Goran Dragic doesn’t spend a lot of time paying attention to the NBA’s rumor mill.
He’s got two young children, a wife and too much going on with the Miami Heat to panic when his name gets tossed around in potential trades.
But if Pat Riley is listening, he should know this: Dragic, 30, doesn’t want to go anywhere. “I love Miami,” he told the Miami Herald during the Heat’s last road trip. “And I want to stay here.”
As the Heat (9-19) continues to struggle in the post-Dwyane Wade-Chris Bosh era, Dragic’s name could end up popping up a lot more in those trade rumors —especially because of the way he’s playing lately. Since returning to the lineup on Nov. 28, Dragic has averaged 22.6 points (21st in the league), 7.8 assists (8th), 4.4 rebounds, one steal and has shot 48.3 percent from the field over his last 12 games.
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For the season, he’s averaging 19.1 points and 6.7 assists and shooting 41 percent from three-point range — numbers similar to his 2014 season in Phoenix when he earned All-NBA third-team honors.
“I feel like I’m back — back to my old days,” Dragic said Monday of his red-hot three-point shooting. “I feel like when I’m aggressive I’m at my best. I already felt comfortable last year in the playoffs after the Charlotte game. I started to feel really well. This summer helped a lot. I came better prepared. Probably, I’m in the best shape of my life physically.”
Sunday’s 31-point effort in a loss to the Boston Celtics was Dragic’s second game of the season in which he scored 30 or more points. He had a season-high 34 points in a win over the Washington Wizards on Dec. 12.
There are only seven other players in the league averaging at least 19 points and six assists per game: James Harden (27.7 points, 11.8 assists), Russell Westbrook (30.4, 11), John Wall (23.9, 9.7), LeBron James (25, 9), Kyle Lowry (21.2, 7.4), Isaiah Thomas (25.9, 6), and Giannis Antetokounmpo (22.6, 6).
So why might the Heat trade Dragic?
Riley said last month Miami he was looking to add another draft pick if possible, and if any player on the roster could net a first rounder — maybe two — it’s Dragic, who could elevate a team chasing Golden State or Cleveland as a second or third option.
The Heat owned the seventh-worst record in the league after Sunday’s loss to the Celtics.
Three of the top four projected picks in next June’s draft, according to DraftExpress.com are point guards Washington’s Markelle Fultz, N.C. State’s Dennis Smith ( and UCLA’s Lonzo Ball. It’s a very strong draft overall for guards, with Kentucky combo guard Malik Monk ranking fifth among prospects along with Wildcats freshman point guard De’Aron Fox, who’s projected to go 10th overall.
Why trading Dragic might not make a lot of sense for the Heat?
His 2019-20 season salary makes him awfully affordable and cap friendly.
This season, Dragic is earning the eighth-highest salary in the league among point guards at $15.89 million. Only Memphis’ Mike Conley ($26.5 million), Harden ($26.5), Westbrook ($26.5), Portland’s Damian Lillard ($24.3M), the Clippers’ Chris Paul ($22.8), New York’s Derrick Rose ($21.3) and Cleveland’s Kyrie Irving ($17.6) earn more.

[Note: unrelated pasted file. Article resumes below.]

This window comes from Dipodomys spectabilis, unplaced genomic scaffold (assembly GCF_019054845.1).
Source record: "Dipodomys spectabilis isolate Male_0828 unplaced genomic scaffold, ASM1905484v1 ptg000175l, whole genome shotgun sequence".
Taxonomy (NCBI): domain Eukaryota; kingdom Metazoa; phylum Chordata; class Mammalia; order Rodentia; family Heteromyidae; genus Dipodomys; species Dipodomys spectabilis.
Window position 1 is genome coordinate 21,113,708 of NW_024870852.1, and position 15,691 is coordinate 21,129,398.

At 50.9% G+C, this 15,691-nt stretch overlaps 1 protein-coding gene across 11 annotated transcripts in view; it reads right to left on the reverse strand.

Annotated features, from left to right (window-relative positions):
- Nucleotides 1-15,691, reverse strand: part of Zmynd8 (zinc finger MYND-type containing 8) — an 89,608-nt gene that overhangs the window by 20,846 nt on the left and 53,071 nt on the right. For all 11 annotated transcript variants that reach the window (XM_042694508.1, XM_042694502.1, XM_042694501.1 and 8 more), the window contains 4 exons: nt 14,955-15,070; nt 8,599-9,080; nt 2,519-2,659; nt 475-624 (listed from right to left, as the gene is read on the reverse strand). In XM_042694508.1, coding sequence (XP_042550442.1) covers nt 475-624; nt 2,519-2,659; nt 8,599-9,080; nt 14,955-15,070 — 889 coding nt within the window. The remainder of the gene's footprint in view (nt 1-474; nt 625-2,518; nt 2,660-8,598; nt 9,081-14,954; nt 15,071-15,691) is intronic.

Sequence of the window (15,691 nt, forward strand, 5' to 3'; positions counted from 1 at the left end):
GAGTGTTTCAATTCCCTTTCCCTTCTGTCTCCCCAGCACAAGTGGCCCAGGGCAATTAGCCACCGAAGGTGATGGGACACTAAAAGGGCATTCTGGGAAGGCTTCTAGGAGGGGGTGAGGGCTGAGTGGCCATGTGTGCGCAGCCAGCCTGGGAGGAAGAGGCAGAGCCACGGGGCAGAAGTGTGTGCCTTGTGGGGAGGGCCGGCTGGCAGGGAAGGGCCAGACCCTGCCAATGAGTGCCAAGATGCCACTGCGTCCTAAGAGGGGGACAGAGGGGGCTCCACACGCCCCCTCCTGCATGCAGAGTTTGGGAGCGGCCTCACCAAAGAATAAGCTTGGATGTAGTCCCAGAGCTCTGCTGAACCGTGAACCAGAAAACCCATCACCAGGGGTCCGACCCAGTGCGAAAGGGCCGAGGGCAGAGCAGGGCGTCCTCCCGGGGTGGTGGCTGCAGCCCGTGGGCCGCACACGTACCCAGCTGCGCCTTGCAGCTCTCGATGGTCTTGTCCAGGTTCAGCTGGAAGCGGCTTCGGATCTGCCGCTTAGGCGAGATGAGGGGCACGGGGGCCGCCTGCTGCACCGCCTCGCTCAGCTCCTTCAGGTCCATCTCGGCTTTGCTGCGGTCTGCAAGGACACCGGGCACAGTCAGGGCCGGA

But Dragic will drop further down that list – even when his salary jumps to $17 million next season – when two-time league MVP Stephen Curry and two-time All-Star Kyle Lowry get big raises this summer.
Dragic, meanwhile, is getting more and more comfortable in the Heat’s offense and the team could benefit by addressing another position like power forward or shooting guard in free agency once it recoups the cap space from Bosh.
“I love the way he’s competing right now and he’s doing it as a two-way player,” coach Erik Spoelstra said after Dragic’s season-high 34-point performance against the Wizards. “So it’s not like he’s making all these plays for us offensively and resting on the other end. He’s really working at it on both ends of the court.”
Defensively, Dragic is holding the players he’s guarding to 42.7 percent shooting or 2.1 percent below their average, 35th among the 139 guards in the league who have defended at least five shots per game. The offensive improvement of late is out of necessity with the Heat needing him to be more aggressive with Dion Waiters out.
“Part of it is that Dion is more of an isolation player so sometimes we get caught standing,” forward Justise Winslow said. “But since Dion has been out, a lot of the ball handling duties have been on Goran. He’s thrived with that.
“But Goran has been great in transition like always and he’s really taking on that leadership role at the point guard position. Last year he was the point guard, but D-Wade and CB kind of held that leadership role. So he’s doing a lot more talking behind the scenes in the locker room and in the huddles that you guys don’t get to see. He’s been a great leader for us at that point guard position so far.”
Tuesday: Magic at Heat
When/where: 7:30 p.m.; AmericanAirlines Arena.
TV/radio: SUN; WAXY 790, WAQI 710 (Spanish).
Series: Heat leads 62-46,
Scouting report: Guard Wayne Ellington (mild right hamstring strain) will miss his second game in a row.